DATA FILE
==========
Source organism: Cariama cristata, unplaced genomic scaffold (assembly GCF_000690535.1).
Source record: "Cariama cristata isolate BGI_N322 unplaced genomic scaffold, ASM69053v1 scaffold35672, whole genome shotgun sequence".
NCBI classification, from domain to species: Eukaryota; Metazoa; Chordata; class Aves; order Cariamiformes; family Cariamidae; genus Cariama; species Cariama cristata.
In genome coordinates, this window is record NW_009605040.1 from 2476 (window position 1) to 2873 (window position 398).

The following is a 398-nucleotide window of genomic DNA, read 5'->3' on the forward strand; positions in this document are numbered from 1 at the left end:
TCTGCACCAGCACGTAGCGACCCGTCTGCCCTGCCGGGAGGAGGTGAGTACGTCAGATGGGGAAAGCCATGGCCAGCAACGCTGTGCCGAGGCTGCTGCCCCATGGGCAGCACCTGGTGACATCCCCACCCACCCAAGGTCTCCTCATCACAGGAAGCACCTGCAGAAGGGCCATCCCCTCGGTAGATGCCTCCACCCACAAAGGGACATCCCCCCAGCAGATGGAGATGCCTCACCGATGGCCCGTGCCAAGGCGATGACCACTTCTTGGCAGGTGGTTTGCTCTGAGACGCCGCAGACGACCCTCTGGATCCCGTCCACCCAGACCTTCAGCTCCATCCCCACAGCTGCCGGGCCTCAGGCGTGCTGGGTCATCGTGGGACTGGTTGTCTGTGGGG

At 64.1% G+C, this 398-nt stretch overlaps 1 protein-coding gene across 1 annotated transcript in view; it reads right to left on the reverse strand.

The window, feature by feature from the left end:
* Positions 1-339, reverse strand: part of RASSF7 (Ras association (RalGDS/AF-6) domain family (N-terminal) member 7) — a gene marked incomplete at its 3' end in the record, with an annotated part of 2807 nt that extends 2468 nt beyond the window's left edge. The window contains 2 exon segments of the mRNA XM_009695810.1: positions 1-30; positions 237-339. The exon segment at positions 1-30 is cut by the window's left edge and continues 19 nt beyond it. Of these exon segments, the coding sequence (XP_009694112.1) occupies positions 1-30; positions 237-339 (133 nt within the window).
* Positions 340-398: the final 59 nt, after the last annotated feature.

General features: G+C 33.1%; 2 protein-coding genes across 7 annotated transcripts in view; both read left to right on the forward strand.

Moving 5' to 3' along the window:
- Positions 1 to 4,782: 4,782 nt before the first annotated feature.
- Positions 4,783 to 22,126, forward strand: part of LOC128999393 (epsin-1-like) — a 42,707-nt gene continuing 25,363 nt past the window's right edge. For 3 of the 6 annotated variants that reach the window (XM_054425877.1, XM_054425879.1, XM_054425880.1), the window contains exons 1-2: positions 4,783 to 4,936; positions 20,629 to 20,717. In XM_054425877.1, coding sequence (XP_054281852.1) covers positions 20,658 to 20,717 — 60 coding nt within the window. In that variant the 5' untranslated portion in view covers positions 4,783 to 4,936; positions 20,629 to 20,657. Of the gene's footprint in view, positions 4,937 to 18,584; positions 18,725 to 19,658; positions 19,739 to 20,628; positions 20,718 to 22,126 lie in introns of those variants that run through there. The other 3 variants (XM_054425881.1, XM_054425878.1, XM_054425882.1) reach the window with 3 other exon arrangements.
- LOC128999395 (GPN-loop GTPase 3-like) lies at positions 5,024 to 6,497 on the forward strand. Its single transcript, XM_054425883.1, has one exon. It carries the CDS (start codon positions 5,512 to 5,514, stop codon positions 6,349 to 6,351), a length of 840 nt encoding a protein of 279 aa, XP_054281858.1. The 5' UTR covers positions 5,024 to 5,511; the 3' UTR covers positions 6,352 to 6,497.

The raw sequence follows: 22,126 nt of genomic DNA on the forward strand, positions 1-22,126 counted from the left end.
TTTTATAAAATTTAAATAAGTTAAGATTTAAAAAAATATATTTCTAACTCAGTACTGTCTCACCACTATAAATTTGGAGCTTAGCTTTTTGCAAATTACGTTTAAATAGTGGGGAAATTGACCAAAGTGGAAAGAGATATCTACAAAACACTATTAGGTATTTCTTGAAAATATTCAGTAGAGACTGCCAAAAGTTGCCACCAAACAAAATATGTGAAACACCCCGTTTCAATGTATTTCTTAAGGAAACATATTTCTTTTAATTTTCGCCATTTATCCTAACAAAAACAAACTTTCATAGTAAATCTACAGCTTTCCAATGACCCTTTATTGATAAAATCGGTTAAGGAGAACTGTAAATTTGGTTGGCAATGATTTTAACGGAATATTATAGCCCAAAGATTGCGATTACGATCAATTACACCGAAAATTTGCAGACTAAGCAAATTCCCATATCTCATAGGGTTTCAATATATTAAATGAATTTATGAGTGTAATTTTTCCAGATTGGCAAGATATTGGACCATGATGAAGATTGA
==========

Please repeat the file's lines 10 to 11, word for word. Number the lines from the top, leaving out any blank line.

* Positions 340-398: the final 59 nt, after the last annotated feature.

General features: G+C 33.1%; 2 protein-coding genes across 7 annotated transcripts in view; both read left to right on the forward strand.